Analysis: Rhodes joins Chris Cook as another big-bodied corner in a secondary charged with defending monstrous receivers such as Calvin Johnson and Brandon Marshall on a regular basis (not to mention the fleet of wideouts Green Bay rolls out). Look for Rhodes to stay on the outside while 2012 third-rounder Josh Robinson assumes the duties of cap casualty Antoine Winfield in the slot.
26 (26) Packers: Datone Jones, DE, UCLA
Analysis: Little surprise that GM Ted Thompson opts to wait and fill his hole at running back and continues to reload a defense that he overhauled in the 2012 draft. With D-linemen B.J. Raji and Ryan Pickett both currently unsigned beyond 2013, Jones provides an insurance policy while adding more depth to a team that enlisted Jerel Worthy in the second round a year ago. Thompson has plenty of time to get a good runner (and maybe a safety or blocker) Friday.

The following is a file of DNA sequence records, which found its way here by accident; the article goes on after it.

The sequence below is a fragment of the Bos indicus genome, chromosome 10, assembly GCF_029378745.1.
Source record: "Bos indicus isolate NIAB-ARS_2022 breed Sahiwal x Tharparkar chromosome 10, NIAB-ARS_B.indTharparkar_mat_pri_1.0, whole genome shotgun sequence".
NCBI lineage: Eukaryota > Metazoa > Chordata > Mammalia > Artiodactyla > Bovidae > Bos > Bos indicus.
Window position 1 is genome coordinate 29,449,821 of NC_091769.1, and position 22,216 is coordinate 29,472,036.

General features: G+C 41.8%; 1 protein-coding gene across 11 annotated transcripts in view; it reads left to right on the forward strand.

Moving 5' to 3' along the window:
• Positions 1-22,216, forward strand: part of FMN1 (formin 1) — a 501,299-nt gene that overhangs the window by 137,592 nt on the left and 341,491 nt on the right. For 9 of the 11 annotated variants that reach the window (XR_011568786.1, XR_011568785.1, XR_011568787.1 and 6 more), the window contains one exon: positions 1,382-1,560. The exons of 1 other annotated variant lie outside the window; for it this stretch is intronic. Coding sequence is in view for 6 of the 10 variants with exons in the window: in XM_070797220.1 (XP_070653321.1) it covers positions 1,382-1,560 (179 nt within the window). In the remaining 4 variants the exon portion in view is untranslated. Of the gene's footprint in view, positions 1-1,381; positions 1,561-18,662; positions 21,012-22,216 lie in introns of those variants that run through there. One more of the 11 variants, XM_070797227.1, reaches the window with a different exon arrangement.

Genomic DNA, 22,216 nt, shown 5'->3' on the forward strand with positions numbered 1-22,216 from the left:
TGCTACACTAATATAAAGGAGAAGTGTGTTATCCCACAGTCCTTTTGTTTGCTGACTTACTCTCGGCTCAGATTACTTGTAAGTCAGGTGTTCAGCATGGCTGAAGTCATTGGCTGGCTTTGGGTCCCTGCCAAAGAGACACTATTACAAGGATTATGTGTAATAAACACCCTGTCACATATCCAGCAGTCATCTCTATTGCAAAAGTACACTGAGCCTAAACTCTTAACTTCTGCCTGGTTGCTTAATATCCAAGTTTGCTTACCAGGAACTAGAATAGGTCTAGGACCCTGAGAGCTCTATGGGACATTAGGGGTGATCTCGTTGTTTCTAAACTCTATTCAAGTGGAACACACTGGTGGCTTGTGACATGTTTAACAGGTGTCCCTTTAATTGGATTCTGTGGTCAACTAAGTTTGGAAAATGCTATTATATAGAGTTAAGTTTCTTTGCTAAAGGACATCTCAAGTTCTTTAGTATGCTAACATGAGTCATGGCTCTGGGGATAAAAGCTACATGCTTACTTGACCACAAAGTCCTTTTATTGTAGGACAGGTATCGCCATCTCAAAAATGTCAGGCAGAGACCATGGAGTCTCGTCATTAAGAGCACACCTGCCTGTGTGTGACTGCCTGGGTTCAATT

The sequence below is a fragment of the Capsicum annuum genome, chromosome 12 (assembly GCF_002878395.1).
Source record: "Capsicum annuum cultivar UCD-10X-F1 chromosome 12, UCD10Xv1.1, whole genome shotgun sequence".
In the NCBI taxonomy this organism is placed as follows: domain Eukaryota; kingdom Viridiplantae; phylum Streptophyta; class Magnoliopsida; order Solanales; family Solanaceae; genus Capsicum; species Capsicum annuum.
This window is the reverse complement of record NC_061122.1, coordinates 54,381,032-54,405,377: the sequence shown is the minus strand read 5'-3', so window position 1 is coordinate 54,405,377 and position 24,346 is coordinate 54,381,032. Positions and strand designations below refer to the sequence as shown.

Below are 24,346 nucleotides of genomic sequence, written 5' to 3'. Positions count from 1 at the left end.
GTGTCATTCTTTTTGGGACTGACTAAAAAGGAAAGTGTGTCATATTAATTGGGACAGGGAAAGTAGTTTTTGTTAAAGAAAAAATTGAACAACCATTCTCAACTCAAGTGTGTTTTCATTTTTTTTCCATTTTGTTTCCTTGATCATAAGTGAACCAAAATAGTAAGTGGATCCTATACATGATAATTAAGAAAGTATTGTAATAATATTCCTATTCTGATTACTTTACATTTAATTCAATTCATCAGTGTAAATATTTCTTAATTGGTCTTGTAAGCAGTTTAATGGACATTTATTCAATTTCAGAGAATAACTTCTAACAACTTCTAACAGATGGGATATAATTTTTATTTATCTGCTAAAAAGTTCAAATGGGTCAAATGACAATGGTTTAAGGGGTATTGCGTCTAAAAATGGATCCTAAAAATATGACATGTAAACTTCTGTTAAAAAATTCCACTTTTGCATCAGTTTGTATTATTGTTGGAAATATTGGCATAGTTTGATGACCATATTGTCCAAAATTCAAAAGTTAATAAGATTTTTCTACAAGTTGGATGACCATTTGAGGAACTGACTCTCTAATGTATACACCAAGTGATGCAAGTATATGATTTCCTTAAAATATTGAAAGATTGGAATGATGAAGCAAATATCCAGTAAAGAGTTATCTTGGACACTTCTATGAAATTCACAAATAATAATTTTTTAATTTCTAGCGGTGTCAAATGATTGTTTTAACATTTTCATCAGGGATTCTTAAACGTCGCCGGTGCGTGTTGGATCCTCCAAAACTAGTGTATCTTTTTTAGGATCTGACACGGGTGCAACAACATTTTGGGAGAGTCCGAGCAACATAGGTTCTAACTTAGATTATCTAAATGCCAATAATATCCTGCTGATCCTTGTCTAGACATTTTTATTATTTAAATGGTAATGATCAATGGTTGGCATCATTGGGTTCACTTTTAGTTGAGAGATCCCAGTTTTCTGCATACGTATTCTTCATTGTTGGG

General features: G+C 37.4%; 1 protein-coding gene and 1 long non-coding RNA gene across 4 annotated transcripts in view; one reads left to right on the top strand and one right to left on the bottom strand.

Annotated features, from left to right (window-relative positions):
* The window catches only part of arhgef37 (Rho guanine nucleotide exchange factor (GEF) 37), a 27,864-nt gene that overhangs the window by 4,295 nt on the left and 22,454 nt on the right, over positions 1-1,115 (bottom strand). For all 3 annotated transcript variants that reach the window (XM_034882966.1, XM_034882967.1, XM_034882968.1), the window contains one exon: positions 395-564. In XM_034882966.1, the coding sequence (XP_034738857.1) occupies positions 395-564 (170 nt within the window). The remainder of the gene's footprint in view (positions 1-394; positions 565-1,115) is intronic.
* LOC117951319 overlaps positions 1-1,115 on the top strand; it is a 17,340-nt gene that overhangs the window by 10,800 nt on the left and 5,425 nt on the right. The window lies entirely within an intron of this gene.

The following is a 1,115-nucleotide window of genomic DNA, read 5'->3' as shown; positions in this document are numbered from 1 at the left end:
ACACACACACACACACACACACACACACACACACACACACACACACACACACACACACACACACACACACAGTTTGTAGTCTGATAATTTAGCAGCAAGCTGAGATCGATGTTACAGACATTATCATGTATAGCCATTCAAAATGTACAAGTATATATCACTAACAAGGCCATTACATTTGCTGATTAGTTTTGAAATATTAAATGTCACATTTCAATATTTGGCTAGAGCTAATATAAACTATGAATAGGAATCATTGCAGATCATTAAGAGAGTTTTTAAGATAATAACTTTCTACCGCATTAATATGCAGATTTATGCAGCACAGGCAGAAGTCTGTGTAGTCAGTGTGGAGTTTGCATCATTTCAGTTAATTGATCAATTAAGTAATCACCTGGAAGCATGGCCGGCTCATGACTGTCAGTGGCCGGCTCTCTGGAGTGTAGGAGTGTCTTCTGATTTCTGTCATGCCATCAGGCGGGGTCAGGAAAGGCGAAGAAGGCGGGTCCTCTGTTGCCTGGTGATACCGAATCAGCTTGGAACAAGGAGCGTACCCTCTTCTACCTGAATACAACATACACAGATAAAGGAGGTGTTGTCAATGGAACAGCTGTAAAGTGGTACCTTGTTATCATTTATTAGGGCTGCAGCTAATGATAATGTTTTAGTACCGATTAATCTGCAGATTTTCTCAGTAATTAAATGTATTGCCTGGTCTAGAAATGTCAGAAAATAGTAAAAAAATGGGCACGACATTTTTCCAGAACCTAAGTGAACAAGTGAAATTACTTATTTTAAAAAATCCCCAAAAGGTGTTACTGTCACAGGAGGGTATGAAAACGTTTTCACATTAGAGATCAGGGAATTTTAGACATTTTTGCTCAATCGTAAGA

27 (27) Texans: DeAndre Hopkins, WR, Clemson
Analysis: Finally, the Texans grab an intriguing wingman/heir apparent for Andre Johnson, who will be 32 this season. Hopkins' legs have enough juice to make him dangerous on the boundaries while Johnson, TE Owen Daniels, and RB Arian Foster work the hashmarks and the flat. GM Rick Smith has now given QB Matt Schaub every arrow he could ask for in his quiver. If it's not put-up-or-shut-up time in Houston yet, it will be in 2014.
28 (28) Broncos: Sylvester Williams, DT, North Carolina
Analysis: The Broncos add some beef inside alongside recently resigned Kevin Vickers and free agent addition DT Terrance Knighton. Williams may not offset the pass rush loss of DE Elvis Dumervil, but he could generate push up the middle that helps free both LB Von Miller and DE Derek Wolfe on the outside. And remember, this team could still reel in DE Dwight Freeney at some point. But Williams is a talent who helps now while serving as a long-range building block.
29 (29) Vikings (from Patriots): Cordarrelle Patterson, WR, Tennessee